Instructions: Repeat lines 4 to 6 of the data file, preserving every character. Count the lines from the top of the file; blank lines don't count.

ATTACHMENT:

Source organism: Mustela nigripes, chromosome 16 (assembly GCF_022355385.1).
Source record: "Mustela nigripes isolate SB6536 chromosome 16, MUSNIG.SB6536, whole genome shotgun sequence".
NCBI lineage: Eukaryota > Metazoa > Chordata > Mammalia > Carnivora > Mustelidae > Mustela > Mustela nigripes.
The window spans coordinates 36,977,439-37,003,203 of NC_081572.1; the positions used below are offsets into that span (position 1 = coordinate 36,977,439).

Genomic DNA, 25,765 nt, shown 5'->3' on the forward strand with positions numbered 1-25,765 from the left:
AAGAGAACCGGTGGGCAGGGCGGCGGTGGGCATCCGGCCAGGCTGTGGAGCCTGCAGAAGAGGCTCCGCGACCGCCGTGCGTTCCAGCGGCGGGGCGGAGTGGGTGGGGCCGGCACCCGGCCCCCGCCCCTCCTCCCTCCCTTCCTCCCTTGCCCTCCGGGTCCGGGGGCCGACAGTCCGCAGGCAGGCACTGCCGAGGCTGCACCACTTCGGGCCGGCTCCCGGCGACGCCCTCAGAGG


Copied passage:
The window spans coordinates 36,977,439-37,003,203 of NC_081572.1; the positions used below are offsets into that span (position 1 = coordinate 36,977,439).

Genomic DNA, 25,765 nt, shown 5'->3' on the forward strand with positions numbered 1-25,765 from the left:
AAGAGAACCGGTGGGCAGGGCGGCGGTGGGCATCCGGCCAGGCTGTGGAGCCTGCAGAAGAGGCTCCGCGACCGCCGTGCGTTCCAGCGGCGGGGCGGAGTGGGTGGGGCCGGCACCCGGCCCCCGCCCCTCCTCCCTCCCTTCCTCCCTTGCCCTCCGGGTCCGGGGGCCGACAGTCCGCAGGCAGGCACTGCCGAGGCTGCACCACTTCGGGCCGGCTCCCGGCGACGCCCTCAGAGG